Inspite of the evidence on the nutritional value of meat, people often ask this question: Should we eat meat or not?

One of the reasons red meat has been getting bad press in recent years is because most meat is high in cholesterol. However that is not to say that one cannot enjoy a serving of meat every now and then.

Let us briefly look at the good side of red meat. Meat is a wonderful source of complete proteins which are vital for proper body functioning. It is a very good source of important minerals such as iron, zinc, magnesium, phosphorus, selenium, among others. Meat is a good source also of essential vitamins including the whole set of the B group vitamins, which together are necessary for effective energy metabolism. Meat also happens to be, well, tasty!
Below are some tips on how meat lovers like myself can eat meat wisely and avoid the pains and penalties associated with unhealthy consumption thereof.

How to eat meat
Avoid binge-eating of meat. A healthy serving of meat is 100g it can be likened to a deck of playing cards or a computer mouse. One serving of meat is enough for one meal.

Trim off all the visible fat from the meat before you cook. When eating out, trim it off before you eat. Remember that meat has both visible and invisible fat, both of which contribute to the fat and energy content.
Limit processed meats such as sausages, and other luncheon meats. They are most likely to contain unhealthy additives, excess fats and sodium. You may eat these once in a while.

Alternate animal sources of protein with plant sources. For example, instead of eating beef or pork on two consecutive days, replace some of it with beans or peas or soy.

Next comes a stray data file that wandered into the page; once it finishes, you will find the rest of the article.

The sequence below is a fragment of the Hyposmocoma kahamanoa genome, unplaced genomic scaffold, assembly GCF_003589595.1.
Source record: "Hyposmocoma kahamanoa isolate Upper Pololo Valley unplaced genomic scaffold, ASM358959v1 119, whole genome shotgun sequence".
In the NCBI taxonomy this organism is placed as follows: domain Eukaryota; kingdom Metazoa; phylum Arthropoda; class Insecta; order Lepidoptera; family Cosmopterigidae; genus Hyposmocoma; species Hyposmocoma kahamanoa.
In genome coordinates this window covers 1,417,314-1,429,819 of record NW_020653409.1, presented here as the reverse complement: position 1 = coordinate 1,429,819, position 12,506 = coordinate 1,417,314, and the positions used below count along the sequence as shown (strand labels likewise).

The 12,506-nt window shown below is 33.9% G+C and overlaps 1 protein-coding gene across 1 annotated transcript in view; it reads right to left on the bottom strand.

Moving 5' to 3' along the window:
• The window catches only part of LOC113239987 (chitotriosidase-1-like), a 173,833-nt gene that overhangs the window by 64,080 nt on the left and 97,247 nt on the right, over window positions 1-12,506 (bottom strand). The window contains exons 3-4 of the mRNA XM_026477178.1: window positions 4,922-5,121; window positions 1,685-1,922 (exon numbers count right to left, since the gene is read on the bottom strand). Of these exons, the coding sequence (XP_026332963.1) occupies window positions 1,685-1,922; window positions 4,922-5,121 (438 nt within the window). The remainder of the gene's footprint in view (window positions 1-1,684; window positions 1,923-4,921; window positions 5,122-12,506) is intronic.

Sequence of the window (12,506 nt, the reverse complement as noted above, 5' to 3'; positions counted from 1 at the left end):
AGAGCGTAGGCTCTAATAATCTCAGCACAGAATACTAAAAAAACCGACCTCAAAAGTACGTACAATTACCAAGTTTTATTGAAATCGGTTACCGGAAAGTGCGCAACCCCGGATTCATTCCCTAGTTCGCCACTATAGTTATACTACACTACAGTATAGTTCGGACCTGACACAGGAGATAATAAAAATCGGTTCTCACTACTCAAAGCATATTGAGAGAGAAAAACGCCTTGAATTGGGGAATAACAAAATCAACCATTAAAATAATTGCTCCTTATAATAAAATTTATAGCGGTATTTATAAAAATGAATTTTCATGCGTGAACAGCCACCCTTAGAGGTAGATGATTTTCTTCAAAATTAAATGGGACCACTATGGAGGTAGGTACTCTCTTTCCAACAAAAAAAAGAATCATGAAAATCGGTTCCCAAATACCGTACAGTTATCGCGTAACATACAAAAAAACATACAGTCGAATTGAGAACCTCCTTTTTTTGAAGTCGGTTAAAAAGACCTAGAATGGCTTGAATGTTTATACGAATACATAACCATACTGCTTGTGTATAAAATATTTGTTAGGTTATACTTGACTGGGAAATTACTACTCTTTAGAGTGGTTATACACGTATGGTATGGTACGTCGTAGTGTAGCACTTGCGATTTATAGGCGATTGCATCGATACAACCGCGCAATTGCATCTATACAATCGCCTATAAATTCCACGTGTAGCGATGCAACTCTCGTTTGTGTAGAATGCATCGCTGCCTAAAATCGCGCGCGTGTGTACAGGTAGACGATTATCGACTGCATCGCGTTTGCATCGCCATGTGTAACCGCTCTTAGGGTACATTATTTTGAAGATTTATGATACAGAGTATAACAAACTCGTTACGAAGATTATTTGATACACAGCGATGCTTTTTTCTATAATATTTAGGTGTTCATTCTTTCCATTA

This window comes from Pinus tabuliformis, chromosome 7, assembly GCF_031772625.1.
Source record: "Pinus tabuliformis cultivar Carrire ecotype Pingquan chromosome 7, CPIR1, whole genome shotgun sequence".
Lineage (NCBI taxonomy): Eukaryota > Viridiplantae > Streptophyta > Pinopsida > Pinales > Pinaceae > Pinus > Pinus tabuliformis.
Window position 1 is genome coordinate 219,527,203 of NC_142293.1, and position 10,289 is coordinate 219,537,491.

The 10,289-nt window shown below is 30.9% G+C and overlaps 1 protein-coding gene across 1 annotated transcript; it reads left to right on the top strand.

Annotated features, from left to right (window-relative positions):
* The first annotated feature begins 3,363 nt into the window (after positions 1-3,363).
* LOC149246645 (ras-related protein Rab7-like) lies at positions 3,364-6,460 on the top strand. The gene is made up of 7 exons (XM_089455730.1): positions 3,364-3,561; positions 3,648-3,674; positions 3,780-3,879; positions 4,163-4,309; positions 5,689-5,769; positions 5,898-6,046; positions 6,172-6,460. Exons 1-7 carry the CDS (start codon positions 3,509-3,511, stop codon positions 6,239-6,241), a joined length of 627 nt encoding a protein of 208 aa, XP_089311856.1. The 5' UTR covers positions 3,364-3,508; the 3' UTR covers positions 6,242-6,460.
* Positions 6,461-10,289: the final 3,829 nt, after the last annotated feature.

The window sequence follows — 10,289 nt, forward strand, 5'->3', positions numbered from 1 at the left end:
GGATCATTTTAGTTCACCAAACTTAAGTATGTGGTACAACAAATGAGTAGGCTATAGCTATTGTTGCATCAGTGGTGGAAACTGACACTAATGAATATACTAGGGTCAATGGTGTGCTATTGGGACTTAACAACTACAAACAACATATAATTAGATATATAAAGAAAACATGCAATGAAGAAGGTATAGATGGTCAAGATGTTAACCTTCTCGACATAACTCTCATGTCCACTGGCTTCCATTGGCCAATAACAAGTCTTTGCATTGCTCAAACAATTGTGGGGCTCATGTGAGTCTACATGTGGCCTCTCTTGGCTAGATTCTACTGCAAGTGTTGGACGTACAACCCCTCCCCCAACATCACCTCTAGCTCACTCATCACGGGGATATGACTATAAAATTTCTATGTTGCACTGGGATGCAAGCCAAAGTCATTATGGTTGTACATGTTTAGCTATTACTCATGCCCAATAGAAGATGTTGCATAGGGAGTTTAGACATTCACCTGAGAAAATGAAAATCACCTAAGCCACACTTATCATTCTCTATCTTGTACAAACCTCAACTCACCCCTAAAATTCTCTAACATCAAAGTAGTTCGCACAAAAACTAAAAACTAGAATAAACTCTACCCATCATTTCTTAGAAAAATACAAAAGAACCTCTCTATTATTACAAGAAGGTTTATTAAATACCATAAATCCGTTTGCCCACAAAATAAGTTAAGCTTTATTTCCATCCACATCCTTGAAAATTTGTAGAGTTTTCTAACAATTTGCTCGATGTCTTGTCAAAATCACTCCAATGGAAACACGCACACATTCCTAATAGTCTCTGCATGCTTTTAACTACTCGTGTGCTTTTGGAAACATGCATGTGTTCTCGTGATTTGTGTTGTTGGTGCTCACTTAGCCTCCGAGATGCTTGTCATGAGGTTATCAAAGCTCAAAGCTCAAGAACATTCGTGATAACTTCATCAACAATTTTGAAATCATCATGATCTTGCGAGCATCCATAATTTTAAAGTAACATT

Eat more fish than beef

Trim off the chicken skin to avoid the cholesterol.
Avoid frying the meat. It has got its own fat as it is. No need to add more. Meat can be boiled, grilled, steamed or baked. Use different spices to bring out the flavour instead of frying.
Avoid roasting your meat on direct heat in the name of reducing the fat content, or improving the flavour. That half-roasted (boiled) meat that we like so much is not so good after all. Burnt or charred meat contains heterocyclic amines (HAs) which increase the risk of pancreatic cancer.
Focus on being healthy on balancing your diet. On top of the usual energy foods like posho, bread, rice and protein like meat and so on, make it a point to get yourself a serving or two of vegetables for every meal.
At the end of the day, meat is not a bad food. Eliminating meat does not make one’s diet perfect. Ensure that your diet contains all the essential nutrients in adequate proportions and your body will know exactly what to do with them.

Meat is good food. It is an excellent source of many nutrients if eaten wisely. Eat it in moderation and you will not need to exclude it from your menu. If you have an illness or condition that demands you be wary of meat then consult a dietician on how to get the maximum out of this amazing food.

The writer is a dietician

SOURCE: Daily Monitor